Notably, the Law states that there is no statute of limitations for the prosecution of offences against the rights of Mother Earth.
Vivir Bien (Sumaj Kamaña, Sumaj Kausay or Yaiko Kavi Päve) is defined in the Framework Law as an alternative cultural developmental vision to capitalism and modernity that emerges from the worldviews of indigenous, native, and peasant nations.
Essentially, Vivir Bien means ‘living in complementarity, in harmony and in balance with Mother Earth and societies, in equality and solidarity and eliminating the inequalities and mechanisms of control and domination’.
According to Article 9 of the Framework Law, the Vivir Bien must be achieved in a way that is complementary to the rights of humans and the rights of Mother Earth, although it stresses that human actions (whether economic, social, ecological or spiritual) could be limited by the regenerative capacity of Mother Earth. It fails to explain how this new understanding of the relationship between people and nature should be achieved in concrete terms.
To balance development on the one hand and the protection of nature on the other,
the Framework Law establishes the notion of ‘integral development’. This is defined as the implementation of integrated measures to create and reinforce social, spiritual, and material conditions, capacities, and means aimed at facilitating and strengthening community linkages in order to achieve Vivir Bien in harmony with Mother Earth.
In this view, integral development is not the end result, but the process leading to Vivir Bien.
The Framework Law contains clear contradictory objectives and provisions, which it embodies through the concept of integral development. For example, it legalizes rather than prohibits mining, though it calls for the use of best available technologies during extractive activities in order to reduce their impact.
The Framework Law also places an obligation on the state to create conditions to ensure growth,
which legitimizes and even promotes extractivist activities such as mining. While extractive practices arguably, by their very nature, are always harmful to the environment to the extent that they dislodge the harmony of an ecosystem, it is further surprising (but revealing in light of our analysis below) that the Bolivian legislature saw fit to include provisions that promote mining in this particular Law, which focuses on the protection of Mother Earth, and not in a law on mining or economic development.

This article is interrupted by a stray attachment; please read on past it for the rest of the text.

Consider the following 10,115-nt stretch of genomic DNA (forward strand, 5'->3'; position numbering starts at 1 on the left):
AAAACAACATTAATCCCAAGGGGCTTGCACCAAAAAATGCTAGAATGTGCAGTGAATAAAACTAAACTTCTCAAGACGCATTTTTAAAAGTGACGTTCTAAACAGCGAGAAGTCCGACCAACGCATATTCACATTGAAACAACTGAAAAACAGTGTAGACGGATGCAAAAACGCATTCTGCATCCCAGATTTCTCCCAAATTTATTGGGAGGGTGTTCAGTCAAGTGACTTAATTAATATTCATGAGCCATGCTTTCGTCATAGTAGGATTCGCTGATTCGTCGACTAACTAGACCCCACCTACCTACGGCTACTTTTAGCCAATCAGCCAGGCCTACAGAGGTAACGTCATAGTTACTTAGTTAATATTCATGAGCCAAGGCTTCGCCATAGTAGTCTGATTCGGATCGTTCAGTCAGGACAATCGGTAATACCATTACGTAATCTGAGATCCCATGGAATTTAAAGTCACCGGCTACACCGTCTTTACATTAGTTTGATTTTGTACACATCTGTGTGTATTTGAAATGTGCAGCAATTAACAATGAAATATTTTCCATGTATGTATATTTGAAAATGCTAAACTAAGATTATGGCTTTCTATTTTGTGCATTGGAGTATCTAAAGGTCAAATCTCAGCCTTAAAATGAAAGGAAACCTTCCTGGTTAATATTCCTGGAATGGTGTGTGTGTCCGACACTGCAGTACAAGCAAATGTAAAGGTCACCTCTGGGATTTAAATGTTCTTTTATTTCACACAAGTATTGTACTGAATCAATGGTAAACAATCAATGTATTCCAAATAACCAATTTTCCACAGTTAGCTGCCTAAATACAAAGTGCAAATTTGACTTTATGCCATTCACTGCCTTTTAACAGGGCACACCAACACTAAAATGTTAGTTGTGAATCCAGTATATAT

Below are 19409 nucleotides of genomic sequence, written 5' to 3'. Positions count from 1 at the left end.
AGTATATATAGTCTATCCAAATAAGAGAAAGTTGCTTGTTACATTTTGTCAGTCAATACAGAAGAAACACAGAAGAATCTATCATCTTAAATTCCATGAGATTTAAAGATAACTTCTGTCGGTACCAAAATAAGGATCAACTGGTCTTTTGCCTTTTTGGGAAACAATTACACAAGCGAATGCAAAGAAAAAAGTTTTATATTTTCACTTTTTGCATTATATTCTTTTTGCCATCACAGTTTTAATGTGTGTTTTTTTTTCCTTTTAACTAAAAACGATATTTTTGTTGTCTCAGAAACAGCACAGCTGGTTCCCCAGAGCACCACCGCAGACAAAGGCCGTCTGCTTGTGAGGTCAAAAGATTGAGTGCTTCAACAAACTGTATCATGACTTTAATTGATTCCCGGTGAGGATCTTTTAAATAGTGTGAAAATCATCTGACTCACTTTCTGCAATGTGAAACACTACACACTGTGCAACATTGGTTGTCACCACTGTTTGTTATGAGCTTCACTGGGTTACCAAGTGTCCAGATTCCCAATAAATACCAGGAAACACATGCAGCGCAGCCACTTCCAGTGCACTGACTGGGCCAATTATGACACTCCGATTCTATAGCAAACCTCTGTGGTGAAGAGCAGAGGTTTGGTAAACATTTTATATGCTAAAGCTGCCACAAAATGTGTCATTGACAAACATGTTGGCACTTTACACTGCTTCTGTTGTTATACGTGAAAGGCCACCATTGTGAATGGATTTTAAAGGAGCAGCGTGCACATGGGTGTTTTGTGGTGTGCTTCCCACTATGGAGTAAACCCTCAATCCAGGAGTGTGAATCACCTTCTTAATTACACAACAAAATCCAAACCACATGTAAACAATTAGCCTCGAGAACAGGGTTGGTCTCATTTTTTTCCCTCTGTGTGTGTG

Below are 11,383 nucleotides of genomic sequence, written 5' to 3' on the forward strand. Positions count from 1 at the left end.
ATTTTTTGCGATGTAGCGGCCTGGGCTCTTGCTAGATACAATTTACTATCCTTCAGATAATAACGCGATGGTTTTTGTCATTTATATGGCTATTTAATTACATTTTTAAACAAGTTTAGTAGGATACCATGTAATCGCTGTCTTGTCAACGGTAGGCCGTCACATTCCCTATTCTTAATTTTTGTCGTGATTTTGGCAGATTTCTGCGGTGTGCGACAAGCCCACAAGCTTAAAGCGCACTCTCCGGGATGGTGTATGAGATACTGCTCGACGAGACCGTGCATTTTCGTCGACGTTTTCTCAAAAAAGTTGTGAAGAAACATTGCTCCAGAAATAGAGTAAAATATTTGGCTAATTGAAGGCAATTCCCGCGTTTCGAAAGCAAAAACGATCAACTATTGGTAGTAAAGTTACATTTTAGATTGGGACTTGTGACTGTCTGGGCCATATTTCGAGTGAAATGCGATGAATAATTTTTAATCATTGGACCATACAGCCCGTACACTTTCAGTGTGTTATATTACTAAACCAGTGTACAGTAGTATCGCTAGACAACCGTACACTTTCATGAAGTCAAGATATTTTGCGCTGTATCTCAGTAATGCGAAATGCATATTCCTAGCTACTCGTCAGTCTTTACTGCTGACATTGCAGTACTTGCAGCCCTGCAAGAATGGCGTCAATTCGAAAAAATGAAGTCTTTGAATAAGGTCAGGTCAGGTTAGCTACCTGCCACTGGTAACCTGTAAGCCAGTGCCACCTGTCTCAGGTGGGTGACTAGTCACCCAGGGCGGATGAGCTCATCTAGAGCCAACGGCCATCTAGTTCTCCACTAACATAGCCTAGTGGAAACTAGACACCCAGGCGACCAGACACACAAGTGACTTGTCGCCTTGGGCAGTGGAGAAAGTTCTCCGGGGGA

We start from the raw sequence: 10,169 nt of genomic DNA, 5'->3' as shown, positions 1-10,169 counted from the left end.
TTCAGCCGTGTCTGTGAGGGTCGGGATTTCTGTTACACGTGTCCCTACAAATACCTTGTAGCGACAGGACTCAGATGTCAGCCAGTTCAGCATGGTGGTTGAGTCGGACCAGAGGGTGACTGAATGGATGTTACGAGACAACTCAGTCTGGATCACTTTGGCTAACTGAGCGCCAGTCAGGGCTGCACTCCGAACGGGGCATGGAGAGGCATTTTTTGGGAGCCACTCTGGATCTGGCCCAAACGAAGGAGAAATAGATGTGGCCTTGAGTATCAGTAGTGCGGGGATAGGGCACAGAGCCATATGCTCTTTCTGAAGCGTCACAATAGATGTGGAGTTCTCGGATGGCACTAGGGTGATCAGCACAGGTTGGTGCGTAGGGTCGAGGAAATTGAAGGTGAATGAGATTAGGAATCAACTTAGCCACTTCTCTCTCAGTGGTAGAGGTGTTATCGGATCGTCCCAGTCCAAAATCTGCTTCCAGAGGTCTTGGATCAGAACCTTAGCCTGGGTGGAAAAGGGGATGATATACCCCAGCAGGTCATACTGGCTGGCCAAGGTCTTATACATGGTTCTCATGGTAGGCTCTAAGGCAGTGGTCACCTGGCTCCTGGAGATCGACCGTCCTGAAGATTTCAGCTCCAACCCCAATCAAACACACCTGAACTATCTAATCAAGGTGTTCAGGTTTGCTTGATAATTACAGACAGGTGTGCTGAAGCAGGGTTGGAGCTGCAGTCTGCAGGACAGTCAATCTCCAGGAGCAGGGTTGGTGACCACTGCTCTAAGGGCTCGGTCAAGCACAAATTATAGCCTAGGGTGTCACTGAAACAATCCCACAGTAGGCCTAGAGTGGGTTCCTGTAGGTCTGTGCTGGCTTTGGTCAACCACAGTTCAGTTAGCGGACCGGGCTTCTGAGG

The state also has the obligation to promote investment and to create conditions to ensure the equal distribution of Mother Earth’s components and the wealth generated by the exploitation of natural resources in order to build a just Bolivian society free from poverty.
There is clearly an inherent tension in the Framework Law between its lofty protection of the rights of Mother Earth on the one hand and, on the other, its far-ranging promotion of integral socio-economic development. The Law is neither specific nor concrete and, like the Law of the Rights of Mother Earth, it is concerned with establishing broad guiding principles. It has been criticized on the grounds that it ‘looks more like a declaration of principles than a precise legal instrument, so that the possibilities for concrete applications are limited’.
Counter-intuitively, then, the Framework Law may actually strengthen the paradigm of neoliberal development instead of introducing a new form of development that respects the rights of Mother Earth: ‘It restores the idea of development, legitimating it in a political norm and placing it as a necessary element for vivir bien … it minimises vivir bien and robs it of its vocation as a radical break with development and the transcendence of modernity’.
4. A CRITICAL APPRAISAL
This penultimate section explores some of the shortcomings and contradictions in Bolivian law relating to the rights of Mother Earth and environmental protection more generally.
4.1. A Window-Dressing Exercise?
One of the principal benefits of Bolivia’s efforts to protect the rights of Mother Earth was not an improvement in environmental quality per se. The much ‘softer’ consequence was a significant elevation of the popular social and political profile of Bolivia as a global champion (at least on paper) of the rights of Mother Earth; or, in the words of Lalander, its ‘ethno-ecologist image’.